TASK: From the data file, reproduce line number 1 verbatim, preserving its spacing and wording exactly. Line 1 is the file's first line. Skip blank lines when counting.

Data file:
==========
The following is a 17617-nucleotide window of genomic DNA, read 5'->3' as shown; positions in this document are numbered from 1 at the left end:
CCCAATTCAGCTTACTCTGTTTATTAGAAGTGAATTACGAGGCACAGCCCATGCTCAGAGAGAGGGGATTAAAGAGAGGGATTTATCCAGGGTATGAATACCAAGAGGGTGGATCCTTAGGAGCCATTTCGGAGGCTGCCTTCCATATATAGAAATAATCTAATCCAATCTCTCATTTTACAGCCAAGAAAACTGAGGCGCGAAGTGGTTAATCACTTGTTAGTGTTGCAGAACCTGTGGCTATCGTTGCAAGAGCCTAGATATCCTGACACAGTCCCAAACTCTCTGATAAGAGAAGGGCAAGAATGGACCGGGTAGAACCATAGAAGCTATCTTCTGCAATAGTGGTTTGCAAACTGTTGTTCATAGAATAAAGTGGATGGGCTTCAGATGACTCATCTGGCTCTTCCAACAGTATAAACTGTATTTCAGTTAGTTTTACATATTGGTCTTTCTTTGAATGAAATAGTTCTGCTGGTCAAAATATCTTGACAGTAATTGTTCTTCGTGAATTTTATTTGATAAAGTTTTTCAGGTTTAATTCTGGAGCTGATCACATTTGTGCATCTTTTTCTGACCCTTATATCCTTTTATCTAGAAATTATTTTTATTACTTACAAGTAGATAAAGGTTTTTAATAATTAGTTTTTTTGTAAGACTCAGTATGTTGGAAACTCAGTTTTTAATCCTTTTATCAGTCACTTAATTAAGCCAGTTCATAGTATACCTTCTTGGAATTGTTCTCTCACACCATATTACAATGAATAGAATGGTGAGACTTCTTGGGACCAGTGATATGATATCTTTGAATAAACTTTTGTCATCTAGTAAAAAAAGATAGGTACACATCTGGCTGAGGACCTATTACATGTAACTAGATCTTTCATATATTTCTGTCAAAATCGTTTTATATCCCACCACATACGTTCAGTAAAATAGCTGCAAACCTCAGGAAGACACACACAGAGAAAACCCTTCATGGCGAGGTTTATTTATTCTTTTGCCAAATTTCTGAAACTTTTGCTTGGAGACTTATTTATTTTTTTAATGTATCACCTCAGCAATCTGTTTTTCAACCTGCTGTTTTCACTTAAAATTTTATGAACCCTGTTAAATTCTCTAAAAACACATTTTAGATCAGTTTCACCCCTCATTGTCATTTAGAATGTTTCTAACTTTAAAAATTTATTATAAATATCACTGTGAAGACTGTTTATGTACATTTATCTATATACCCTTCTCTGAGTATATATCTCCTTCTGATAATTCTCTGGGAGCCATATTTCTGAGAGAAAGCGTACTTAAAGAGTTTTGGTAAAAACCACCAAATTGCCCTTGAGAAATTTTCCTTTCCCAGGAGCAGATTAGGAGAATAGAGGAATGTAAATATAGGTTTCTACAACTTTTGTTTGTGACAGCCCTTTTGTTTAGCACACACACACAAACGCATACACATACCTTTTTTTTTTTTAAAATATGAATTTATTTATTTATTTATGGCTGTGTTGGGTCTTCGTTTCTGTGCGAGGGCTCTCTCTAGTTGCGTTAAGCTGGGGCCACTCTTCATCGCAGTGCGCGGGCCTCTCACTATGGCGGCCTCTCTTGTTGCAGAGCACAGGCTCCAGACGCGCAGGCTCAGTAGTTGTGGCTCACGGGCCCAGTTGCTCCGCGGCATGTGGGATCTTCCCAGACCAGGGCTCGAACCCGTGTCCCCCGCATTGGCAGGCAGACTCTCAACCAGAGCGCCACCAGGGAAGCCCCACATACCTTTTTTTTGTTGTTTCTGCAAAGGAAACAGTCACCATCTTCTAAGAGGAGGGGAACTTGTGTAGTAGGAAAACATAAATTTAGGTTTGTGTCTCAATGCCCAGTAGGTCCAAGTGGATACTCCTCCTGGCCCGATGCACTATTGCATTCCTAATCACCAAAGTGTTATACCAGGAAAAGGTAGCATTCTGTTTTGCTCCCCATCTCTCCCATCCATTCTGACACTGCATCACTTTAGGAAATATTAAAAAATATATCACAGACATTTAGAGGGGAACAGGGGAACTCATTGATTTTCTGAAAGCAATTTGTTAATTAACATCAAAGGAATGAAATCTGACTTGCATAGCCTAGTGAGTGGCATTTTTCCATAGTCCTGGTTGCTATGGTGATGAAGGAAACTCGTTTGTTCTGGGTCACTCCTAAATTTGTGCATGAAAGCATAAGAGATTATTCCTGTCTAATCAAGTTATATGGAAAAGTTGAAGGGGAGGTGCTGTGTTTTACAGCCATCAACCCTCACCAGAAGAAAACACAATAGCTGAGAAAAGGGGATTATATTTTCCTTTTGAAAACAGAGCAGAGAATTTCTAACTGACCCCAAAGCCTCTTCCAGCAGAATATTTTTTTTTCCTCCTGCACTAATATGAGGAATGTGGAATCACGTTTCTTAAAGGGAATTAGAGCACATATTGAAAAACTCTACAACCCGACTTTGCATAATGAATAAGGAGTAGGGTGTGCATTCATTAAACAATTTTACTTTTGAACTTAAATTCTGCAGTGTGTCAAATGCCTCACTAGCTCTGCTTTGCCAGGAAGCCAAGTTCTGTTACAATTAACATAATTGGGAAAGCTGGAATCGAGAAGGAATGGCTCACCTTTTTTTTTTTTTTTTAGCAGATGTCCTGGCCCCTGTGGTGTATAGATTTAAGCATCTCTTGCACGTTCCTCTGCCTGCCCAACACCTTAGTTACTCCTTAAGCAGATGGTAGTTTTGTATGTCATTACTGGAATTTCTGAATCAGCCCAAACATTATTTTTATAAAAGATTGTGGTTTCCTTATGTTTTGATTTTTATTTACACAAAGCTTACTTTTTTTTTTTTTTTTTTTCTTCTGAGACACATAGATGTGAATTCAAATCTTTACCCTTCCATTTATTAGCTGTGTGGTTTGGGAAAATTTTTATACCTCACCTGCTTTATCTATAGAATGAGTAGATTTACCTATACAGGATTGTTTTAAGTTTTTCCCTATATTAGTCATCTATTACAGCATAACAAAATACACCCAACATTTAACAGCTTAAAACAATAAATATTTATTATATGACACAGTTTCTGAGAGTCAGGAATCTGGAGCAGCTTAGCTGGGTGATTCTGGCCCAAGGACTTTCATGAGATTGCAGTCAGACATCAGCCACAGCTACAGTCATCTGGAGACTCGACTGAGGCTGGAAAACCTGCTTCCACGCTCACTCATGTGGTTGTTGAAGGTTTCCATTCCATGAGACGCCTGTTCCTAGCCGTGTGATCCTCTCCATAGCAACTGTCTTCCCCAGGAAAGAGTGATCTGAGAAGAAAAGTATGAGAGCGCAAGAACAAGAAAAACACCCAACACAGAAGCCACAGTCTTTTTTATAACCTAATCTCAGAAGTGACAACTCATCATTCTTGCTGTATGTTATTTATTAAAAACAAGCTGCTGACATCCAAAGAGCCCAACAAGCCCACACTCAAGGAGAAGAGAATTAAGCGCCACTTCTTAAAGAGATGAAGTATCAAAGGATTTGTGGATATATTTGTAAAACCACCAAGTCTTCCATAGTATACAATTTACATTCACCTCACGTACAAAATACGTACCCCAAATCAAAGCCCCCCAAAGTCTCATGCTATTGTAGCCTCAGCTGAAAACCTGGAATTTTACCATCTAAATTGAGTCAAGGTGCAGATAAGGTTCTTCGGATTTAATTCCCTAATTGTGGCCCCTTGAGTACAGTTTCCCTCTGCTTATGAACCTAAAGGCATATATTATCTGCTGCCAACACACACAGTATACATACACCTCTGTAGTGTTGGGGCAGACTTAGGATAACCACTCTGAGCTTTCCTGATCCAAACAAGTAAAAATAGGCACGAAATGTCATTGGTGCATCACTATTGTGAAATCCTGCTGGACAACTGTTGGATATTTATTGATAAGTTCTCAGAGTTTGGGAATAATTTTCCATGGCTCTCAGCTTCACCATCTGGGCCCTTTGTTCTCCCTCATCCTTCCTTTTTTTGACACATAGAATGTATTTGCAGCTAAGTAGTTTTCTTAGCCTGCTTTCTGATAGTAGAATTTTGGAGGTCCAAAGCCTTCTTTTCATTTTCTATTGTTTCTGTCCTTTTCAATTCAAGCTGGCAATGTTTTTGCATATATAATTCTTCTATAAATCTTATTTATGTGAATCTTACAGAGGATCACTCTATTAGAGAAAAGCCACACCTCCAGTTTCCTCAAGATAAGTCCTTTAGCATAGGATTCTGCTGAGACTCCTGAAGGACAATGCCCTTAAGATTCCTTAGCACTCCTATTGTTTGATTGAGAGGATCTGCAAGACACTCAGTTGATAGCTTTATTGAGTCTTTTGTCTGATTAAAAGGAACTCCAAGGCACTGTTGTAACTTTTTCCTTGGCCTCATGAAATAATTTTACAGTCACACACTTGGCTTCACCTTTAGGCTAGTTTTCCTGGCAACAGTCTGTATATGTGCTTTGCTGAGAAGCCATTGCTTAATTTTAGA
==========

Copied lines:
The following is a 17617-nucleotide window of genomic DNA, read 5'->3' as shown; positions in this document are numbered from 1 at the left end: